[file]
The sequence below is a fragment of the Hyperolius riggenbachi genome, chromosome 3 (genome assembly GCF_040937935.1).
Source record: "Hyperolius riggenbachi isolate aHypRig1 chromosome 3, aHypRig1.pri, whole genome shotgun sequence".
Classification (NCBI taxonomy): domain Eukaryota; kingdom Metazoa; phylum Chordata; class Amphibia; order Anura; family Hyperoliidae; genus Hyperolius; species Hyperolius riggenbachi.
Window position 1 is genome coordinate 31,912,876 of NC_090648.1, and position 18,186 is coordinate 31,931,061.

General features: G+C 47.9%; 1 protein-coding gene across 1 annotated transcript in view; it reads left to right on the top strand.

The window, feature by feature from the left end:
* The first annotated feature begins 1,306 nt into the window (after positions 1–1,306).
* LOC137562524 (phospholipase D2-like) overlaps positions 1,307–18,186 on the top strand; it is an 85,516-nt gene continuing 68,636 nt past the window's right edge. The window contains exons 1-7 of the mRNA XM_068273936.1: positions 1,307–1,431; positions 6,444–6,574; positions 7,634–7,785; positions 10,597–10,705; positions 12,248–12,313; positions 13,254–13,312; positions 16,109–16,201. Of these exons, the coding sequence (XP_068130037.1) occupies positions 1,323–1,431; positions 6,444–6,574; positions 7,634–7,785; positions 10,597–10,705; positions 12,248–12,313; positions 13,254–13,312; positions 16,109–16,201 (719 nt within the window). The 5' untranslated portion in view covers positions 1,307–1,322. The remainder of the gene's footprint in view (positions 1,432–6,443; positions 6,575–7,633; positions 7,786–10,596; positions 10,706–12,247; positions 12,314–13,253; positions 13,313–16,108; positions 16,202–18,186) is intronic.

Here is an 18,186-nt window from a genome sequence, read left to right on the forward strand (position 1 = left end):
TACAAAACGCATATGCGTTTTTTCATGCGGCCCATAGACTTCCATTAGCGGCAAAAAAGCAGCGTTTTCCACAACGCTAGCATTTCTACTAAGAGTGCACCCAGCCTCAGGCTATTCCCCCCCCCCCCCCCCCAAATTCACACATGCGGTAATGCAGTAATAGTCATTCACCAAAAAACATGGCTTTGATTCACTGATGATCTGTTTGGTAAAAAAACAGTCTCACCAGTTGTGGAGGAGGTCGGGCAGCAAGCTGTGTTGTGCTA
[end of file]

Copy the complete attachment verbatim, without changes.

The sequence below is a fragment of the Hyperolius riggenbachi genome, chromosome 3 (genome assembly GCF_040937935.1).
Source record: "Hyperolius riggenbachi isolate aHypRig1 chromosome 3, aHypRig1.pri, whole genome shotgun sequence".
Classification (NCBI taxonomy): domain Eukaryota; kingdom Metazoa; phylum Chordata; class Amphibia; order Anura; family Hyperoliidae; genus Hyperolius; species Hyperolius riggenbachi.
Window position 1 is genome coordinate 31,912,876 of NC_090648.1, and position 18,186 is coordinate 31,931,061.

General features: G+C 47.9%; 1 protein-coding gene across 1 annotated transcript in view; it reads left to right on the top strand.

The window, feature by feature from the left end:
* The first annotated feature begins 1,306 nt into the window (after positions 1–1,306).
* LOC137562524 (phospholipase D2-like) overlaps positions 1,307–18,186 on the top strand; it is an 85,516-nt gene continuing 68,636 nt past the window's right edge. The window contains exons 1-7 of the mRNA XM_068273936.1: positions 1,307–1,431; positions 6,444–6,574; positions 7,634–7,785; positions 10,597–10,705; positions 12,248–12,313; positions 13,254–13,312; positions 16,109–16,201. Of these exons, the coding sequence (XP_068130037.1) occupies positions 1,323–1,431; positions 6,444–6,574; positions 7,634–7,785; positions 10,597–10,705; positions 12,248–12,313; positions 13,254–13,312; positions 16,109–16,201 (719 nt within the window). The 5' untranslated portion in view covers positions 1,307–1,322. The remainder of the gene's footprint in view (positions 1,432–6,443; positions 6,575–7,633; positions 7,786–10,596; positions 10,706–12,247; positions 12,314–13,253; positions 13,313–16,108; positions 16,202–18,186) is intronic.

Here is an 18,186-nt window from a genome sequence, read left to right on the forward strand (position 1 = left end):
TACAAAACGCATATGCGTTTTTTCATGCGGCCCATAGACTTCCATTAGCGGCAAAAAAGCAGCGTTTTCCACAACGCTAGCATTTCTACTAAGAGTGCACCCAGCCTCAGGCTATTCCCCCCCCCCCCCCCCCAAATTCACACATGCGGTAATGCAGTAATAGTCATTCACCAAAAAACATGGCTTTGATTCACTGATGATCTGTTTGGTAAAAAAACAGTCTCACCAGTTGTGGAGGAGGTCGGGCAGCAAGCTGTGTTGTGCTA